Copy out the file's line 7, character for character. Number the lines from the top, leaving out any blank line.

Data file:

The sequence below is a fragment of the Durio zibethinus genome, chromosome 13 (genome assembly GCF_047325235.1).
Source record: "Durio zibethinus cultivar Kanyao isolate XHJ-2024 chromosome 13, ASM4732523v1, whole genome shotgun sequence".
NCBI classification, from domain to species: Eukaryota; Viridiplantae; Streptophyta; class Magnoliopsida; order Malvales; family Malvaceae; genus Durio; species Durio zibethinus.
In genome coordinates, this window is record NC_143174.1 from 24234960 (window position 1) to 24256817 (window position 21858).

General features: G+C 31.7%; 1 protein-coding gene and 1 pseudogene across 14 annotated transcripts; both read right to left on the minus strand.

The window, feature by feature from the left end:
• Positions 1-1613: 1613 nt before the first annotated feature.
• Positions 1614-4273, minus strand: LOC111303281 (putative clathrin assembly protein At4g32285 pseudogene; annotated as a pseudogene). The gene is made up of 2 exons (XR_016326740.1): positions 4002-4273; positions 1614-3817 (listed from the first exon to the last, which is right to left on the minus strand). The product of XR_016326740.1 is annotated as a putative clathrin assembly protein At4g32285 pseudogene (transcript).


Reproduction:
• Positions 1-1613: 1613 nt before the first annotated feature.